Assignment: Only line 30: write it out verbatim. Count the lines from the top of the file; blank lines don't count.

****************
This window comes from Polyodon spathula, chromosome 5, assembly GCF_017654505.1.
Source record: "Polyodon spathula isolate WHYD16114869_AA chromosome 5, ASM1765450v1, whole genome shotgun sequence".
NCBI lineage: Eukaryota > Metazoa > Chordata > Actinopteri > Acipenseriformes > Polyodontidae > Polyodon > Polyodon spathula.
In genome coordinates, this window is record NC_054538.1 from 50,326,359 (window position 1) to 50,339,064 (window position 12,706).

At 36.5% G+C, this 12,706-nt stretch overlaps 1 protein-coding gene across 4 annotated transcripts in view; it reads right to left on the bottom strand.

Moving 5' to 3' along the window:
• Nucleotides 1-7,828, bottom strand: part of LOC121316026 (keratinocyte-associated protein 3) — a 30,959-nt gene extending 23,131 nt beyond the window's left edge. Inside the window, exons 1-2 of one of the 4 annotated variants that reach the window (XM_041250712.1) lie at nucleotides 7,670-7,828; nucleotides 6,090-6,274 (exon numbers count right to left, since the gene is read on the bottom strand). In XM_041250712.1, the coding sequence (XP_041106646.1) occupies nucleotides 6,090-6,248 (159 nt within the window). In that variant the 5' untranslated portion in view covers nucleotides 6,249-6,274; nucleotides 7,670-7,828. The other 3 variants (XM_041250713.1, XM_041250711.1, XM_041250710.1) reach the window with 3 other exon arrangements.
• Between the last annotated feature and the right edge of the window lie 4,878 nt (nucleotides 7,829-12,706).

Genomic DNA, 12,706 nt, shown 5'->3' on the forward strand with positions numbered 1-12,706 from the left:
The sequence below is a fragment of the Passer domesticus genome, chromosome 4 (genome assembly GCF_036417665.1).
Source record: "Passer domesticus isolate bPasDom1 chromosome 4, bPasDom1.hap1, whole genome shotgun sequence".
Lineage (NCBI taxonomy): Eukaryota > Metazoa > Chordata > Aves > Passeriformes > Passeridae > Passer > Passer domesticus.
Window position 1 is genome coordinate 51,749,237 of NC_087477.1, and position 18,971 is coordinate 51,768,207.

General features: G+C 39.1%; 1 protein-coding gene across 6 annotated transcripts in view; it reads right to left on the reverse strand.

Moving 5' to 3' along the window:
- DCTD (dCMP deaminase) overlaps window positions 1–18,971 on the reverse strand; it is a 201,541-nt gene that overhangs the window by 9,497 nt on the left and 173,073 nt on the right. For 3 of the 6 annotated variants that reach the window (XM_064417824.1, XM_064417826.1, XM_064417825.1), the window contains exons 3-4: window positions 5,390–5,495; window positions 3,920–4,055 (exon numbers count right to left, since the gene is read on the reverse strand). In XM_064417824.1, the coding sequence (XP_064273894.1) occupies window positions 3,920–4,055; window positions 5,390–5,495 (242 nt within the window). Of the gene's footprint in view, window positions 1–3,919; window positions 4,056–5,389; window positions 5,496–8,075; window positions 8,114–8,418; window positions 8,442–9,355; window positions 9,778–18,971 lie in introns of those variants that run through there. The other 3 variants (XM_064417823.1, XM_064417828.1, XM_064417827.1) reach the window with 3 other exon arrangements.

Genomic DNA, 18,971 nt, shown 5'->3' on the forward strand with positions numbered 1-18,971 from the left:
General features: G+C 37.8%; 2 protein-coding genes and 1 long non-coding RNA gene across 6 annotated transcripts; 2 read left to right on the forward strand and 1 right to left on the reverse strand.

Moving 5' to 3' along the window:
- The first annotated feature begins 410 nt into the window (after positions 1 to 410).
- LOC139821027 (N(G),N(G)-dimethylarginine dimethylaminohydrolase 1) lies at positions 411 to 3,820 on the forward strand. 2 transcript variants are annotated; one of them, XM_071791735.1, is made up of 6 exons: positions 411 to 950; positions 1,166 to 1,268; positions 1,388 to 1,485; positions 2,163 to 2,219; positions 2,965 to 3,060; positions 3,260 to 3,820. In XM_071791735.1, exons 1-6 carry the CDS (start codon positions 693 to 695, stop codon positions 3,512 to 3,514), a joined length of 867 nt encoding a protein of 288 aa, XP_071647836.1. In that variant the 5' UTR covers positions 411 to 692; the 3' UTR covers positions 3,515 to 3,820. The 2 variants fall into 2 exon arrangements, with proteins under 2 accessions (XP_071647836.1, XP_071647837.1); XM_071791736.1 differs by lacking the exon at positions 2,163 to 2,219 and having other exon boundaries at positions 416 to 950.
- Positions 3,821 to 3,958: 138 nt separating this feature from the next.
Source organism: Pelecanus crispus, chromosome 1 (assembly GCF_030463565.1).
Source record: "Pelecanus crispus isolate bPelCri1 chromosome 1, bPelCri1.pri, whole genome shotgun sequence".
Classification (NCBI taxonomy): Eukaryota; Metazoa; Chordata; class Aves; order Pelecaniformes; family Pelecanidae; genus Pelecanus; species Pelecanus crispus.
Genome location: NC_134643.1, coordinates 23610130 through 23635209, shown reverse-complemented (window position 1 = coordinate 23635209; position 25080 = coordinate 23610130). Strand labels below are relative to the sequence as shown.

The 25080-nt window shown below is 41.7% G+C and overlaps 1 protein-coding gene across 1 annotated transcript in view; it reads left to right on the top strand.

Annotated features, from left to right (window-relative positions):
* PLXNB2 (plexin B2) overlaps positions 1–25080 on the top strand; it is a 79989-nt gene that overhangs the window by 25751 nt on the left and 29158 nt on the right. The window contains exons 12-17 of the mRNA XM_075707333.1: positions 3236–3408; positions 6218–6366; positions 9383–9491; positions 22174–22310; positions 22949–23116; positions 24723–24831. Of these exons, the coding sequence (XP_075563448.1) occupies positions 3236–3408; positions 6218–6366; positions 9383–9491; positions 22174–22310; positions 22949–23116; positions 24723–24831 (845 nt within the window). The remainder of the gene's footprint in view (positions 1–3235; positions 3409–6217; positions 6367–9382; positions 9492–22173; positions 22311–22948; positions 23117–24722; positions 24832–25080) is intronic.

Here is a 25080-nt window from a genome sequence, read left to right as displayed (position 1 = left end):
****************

Here is a 25080-nt window from a genome sequence, read left to right as displayed (position 1 = left end):